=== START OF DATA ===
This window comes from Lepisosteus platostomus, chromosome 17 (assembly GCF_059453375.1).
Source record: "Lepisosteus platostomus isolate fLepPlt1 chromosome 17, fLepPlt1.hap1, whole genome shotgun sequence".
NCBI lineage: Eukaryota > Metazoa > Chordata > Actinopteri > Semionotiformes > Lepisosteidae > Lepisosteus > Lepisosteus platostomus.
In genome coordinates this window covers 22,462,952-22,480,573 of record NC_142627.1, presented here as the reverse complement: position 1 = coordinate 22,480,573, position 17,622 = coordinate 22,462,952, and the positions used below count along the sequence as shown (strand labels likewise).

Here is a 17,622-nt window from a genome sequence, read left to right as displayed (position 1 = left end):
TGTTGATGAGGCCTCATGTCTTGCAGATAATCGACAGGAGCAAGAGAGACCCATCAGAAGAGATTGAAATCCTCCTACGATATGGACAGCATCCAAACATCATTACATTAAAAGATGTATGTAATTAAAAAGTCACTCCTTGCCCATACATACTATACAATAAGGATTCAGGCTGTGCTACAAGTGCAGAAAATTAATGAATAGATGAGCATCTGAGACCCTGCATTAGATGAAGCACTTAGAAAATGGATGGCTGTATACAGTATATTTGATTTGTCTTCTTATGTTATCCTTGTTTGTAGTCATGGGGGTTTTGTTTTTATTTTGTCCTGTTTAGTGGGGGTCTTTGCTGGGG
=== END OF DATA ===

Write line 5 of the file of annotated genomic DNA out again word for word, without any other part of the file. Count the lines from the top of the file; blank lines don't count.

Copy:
Here is a 17,622-nt window from a genome sequence, read left to right as displayed (position 1 = left end):